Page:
Menswear designer Kunal Rawal's body of work reflects his eye for visually-arresting details and clever styling techniques. Having dressed several Bollywood actors, from Shahid Kapoor to Ranbir Kapoor, Rawal's label has celebrated the idea of multi-functional, wearable couture. Mock layering, where you put on just one piece but it manipulates the eye into thinking you’re wearing three complete layers, is one of his key styling insignias. From proposing a new and edited variant of the classic bandi jacket to casting non-models in his digital presentations, there's always a sense of street energy and bespoke refinement in his work.
In an interview with Lounge, the designer talks about his upcoming collection at the FDCI-led India Couture Week and more. Edited excerpts:
With the label turning 15, how much has changed and what has remained the same?
Our core aesthetic hasn't changed. We have been pushing our core design vocabulary in occasion wear for men since inception. You can’t imagine how many people told me this won’t work, but it’s a really good feeling to know that we stuck to our guns.
The thought of giving men the luxury of options is something we continue to do. In every collection, we design to make sure every man with his own unique lifestyles and needs can find things he likes or loves. Now here I won’t lie, sometimes I feel like the creative thoughts are not business friendly, but you have to stand your ground. Also, our idea of offering customisation and personalisation has not changed. Today, every occasion is personalised, theme-driven and uber-unique; no two celebrations are alike. So that has to reflect in the garments, and we continue to do that year after year, collection after collection. My love for texture play, tonal play is the same. The focus on comfort and “give more for less” is the same. The feeling of trying to create a tectonic shift in the menswear industry is still the same. The care for diversity and gender-neutrality is the same. Honestly, the market you cater to decides what you put out there, it’s a big part of my inspiration. Every season, I use the sheer scale of diversity in India to guide and inspire me.
I’m very clear about having a signature coming through a vast range of collections that cater to different moods, body types and personalities. That’s the challenge and excitement as a designer.
I've got to admit that there were collections that were too expensive to retail or too non-wearable in terms of aesthetics. Honestly, I got a lot of valuable learnings in this journey.
How important is Bollywood for your brand?
To me, Bollywood is very important because of its vast impact on the country. My goal has always been to influence the way India dresses. Whether I did sports collaborations, designed merchandise, or worked with the biggest menswear retailers or e-tailers, everything was about achieving this. But I feel that costume designing for Bollywood was the strongest and most effective way to actually affect this change. Actors today are such trend drivers, they all have distinct personalities or what people call the ‘x’ factor. Even internationally, the trend is now moving solidly towards casting celebrities as showstoppers in fashion shows. So yes, Bollywood is a big part of me and my identity.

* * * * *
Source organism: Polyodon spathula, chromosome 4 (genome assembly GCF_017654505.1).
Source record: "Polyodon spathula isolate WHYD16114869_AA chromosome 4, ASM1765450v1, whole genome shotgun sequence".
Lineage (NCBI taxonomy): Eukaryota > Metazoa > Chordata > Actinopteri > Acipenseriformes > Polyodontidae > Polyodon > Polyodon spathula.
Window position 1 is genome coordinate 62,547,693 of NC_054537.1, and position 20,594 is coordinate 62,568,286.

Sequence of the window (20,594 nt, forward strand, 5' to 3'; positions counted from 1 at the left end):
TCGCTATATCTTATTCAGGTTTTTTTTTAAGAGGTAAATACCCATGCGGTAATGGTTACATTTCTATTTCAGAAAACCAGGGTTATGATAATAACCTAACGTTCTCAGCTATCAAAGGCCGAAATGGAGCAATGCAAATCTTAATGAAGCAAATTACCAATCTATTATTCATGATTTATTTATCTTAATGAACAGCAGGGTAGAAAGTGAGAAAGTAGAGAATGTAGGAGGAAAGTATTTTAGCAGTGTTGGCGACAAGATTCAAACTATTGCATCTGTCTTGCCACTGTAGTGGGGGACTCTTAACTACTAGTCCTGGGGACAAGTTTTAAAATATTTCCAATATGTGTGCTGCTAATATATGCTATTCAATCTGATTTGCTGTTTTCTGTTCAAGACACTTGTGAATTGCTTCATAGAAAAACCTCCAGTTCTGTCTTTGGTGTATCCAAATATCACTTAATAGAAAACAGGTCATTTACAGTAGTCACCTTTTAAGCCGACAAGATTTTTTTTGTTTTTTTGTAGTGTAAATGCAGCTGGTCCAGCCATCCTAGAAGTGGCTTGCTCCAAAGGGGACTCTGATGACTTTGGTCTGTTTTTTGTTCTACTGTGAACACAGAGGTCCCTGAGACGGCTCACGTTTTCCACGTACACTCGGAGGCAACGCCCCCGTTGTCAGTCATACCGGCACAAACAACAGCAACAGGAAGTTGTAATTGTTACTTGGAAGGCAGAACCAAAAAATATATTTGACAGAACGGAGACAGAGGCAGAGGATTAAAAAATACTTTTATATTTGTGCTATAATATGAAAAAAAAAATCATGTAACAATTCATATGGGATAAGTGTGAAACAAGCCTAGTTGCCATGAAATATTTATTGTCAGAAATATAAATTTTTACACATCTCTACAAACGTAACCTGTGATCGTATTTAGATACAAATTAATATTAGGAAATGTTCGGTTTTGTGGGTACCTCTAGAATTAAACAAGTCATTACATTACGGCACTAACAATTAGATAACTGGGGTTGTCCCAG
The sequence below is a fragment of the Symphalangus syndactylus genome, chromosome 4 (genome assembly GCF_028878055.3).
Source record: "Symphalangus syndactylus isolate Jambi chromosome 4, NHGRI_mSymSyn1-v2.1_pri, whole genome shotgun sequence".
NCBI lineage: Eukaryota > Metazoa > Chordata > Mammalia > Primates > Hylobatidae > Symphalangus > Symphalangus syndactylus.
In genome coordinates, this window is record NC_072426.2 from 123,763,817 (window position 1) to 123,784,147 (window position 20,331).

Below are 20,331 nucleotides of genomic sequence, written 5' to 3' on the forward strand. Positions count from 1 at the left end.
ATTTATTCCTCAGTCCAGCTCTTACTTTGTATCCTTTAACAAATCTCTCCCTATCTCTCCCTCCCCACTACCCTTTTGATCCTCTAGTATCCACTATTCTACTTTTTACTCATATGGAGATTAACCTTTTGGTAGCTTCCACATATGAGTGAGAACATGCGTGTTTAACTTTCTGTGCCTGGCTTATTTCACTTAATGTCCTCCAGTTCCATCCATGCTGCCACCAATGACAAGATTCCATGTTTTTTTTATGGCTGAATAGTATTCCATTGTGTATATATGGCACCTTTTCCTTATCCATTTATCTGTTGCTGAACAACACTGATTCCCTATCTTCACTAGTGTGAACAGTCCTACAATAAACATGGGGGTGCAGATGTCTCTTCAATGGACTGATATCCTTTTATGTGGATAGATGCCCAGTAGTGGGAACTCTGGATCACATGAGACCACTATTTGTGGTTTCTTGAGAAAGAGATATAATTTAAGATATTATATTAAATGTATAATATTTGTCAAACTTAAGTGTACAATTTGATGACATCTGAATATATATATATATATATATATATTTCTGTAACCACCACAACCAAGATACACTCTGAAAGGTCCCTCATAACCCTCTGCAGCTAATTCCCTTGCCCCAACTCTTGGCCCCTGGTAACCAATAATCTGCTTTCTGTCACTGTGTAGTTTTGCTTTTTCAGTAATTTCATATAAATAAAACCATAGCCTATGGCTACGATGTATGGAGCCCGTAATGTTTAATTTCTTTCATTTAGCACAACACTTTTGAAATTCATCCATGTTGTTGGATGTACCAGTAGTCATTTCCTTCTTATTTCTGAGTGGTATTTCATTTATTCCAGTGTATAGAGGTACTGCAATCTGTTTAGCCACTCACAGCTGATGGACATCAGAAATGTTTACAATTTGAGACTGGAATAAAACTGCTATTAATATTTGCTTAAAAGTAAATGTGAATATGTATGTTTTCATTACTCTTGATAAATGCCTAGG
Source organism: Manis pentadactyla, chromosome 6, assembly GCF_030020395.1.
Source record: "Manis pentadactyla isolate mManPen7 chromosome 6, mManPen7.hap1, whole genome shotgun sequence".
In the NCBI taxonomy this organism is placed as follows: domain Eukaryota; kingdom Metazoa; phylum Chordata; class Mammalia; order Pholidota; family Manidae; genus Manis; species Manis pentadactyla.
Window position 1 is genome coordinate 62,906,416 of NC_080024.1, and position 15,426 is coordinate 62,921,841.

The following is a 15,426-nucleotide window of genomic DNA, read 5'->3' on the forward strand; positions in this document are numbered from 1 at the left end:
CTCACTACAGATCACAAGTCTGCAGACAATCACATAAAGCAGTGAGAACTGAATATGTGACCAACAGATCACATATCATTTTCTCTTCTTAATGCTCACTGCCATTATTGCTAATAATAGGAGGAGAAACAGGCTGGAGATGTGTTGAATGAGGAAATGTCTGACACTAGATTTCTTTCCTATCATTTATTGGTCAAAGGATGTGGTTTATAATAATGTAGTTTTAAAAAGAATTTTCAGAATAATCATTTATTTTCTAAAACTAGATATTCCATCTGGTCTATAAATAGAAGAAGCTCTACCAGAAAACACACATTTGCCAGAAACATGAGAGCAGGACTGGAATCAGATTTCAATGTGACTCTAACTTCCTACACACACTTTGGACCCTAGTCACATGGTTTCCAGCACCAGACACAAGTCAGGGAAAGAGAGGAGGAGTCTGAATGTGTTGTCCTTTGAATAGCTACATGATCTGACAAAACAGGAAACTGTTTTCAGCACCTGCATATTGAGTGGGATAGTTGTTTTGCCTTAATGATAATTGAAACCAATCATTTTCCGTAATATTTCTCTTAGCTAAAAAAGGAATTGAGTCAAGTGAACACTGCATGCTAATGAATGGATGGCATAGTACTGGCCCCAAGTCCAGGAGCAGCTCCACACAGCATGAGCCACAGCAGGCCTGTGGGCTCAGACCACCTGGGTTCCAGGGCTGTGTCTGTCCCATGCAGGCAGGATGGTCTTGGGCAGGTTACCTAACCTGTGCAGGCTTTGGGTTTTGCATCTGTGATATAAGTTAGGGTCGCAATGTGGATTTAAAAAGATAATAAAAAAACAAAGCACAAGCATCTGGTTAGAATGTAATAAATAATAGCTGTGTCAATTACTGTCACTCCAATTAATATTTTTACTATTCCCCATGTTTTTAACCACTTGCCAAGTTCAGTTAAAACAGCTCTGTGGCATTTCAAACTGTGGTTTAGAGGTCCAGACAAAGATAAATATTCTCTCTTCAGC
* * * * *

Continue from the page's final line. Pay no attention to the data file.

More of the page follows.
If there's one designer you'd love to work under, who would it be and why?
Without a doubt, it would have to be Rick Owens. I love his design language, his storytelling, products. He is somebody who understands classic design with a twist. For me, he’s one of the first few respected designers, who had an unique take on couture and storytelling. He was a bright minimalist light in the world of maximalist couture that pervaded the fashion scene when he started out, and that to me, is phenomenal.
I also really love Ravi Bajaj and Rajesh Pratap Singh. They were the stalwarts of the scene when I was growing up, and really influenced the way I consume and create fashion.
Why does Indian men's couture stop at ‘bandhgala’ and ‘sherwani’?
It’s a lot to do with the market. Indian couture is all about wedding wear and that is how it has been for a long time. Couture in India is really the way it is because of the formal and solemn settings we wear it in. While it may seem like we are stuck on bundis and sherwanis, there has also been a lot of evolution in the past 15 years.
When you do couture for a global fashion luxury buyer, it’s very different from the Indian buyers. Indians want clothes that range from modern luxury to deep-rooted traditions. Our country is so diverse that it reflects in our opinions as well. Every few kilometres you will find a new dress or a different detail. We have a lot of rich craftsmanship and a massive bank of shapes and silhouettes, but their interpretation has not really moved too much from the classical traditional styles. You will mostly find either maximalist versions of couture for men, or absolutely plain ones.
While embroidery is great, no one ever pushes the envelope in proposing a new silhouette…
A lot can be done in silhouettes, but we haven’t seen a lot of experimentation yet. You can see a lot of people now beginning to introduce new cuts and shapes, but slow and steady is the name of the game.
Also Read: 15 ways India Couture Week defined haute